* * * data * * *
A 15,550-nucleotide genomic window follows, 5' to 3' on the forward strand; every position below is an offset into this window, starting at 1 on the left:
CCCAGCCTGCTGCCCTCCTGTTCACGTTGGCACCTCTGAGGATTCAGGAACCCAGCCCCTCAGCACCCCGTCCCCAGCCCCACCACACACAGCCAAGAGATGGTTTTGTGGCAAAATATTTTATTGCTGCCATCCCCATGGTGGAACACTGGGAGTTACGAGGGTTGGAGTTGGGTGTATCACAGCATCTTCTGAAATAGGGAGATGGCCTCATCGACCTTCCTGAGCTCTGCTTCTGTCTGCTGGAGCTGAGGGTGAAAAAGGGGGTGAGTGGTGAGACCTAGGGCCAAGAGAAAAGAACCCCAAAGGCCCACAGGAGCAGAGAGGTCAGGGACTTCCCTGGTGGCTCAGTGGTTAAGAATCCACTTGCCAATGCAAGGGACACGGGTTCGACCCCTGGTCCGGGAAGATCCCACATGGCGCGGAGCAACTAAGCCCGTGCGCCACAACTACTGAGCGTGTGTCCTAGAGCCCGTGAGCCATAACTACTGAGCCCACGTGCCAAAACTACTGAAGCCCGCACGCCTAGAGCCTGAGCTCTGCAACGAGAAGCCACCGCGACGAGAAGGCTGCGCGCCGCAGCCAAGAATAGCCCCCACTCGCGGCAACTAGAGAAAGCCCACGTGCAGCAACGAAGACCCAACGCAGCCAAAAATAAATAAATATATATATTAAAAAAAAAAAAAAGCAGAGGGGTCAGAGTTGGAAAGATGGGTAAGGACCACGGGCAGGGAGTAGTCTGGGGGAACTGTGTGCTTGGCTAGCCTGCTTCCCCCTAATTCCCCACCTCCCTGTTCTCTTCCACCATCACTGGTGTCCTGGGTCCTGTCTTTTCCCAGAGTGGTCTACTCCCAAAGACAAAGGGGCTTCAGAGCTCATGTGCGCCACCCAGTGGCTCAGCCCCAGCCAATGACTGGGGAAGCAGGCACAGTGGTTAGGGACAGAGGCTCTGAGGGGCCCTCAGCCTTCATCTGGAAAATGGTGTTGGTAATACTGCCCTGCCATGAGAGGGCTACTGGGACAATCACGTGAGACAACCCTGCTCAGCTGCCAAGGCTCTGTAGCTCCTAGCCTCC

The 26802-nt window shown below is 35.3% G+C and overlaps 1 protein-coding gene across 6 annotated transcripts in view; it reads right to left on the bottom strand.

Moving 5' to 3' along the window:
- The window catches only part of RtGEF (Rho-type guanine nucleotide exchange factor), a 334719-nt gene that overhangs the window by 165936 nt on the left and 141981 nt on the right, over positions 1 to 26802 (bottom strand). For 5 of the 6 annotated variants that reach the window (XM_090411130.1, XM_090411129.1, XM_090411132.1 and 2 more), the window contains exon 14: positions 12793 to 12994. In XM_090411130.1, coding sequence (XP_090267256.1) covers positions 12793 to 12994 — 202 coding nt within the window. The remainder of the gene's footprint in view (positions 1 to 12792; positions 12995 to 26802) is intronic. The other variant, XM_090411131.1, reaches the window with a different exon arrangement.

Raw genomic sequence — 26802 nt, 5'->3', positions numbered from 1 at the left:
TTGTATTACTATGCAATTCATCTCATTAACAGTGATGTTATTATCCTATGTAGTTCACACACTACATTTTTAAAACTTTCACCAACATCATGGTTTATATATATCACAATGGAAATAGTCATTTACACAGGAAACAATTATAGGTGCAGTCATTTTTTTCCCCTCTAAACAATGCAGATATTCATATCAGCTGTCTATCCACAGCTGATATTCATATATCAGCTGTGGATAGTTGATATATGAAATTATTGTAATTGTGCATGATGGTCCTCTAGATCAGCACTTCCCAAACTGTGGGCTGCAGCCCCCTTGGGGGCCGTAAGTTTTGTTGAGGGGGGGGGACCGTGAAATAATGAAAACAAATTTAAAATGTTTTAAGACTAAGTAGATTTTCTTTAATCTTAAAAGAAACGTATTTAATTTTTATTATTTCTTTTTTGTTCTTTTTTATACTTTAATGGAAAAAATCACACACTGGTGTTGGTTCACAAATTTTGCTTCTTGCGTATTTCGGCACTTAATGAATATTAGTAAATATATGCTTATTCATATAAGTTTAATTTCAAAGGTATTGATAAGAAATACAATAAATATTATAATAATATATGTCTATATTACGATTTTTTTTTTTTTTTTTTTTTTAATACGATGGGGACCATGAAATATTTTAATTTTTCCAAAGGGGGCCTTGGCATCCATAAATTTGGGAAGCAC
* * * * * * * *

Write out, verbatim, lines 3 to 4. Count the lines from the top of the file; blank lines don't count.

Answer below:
The 26802-nt window shown below is 35.3% G+C and overlaps 1 protein-coding gene across 6 annotated transcripts in view; it reads right to left on the bottom strand.

Moving 5' to 3' along the window: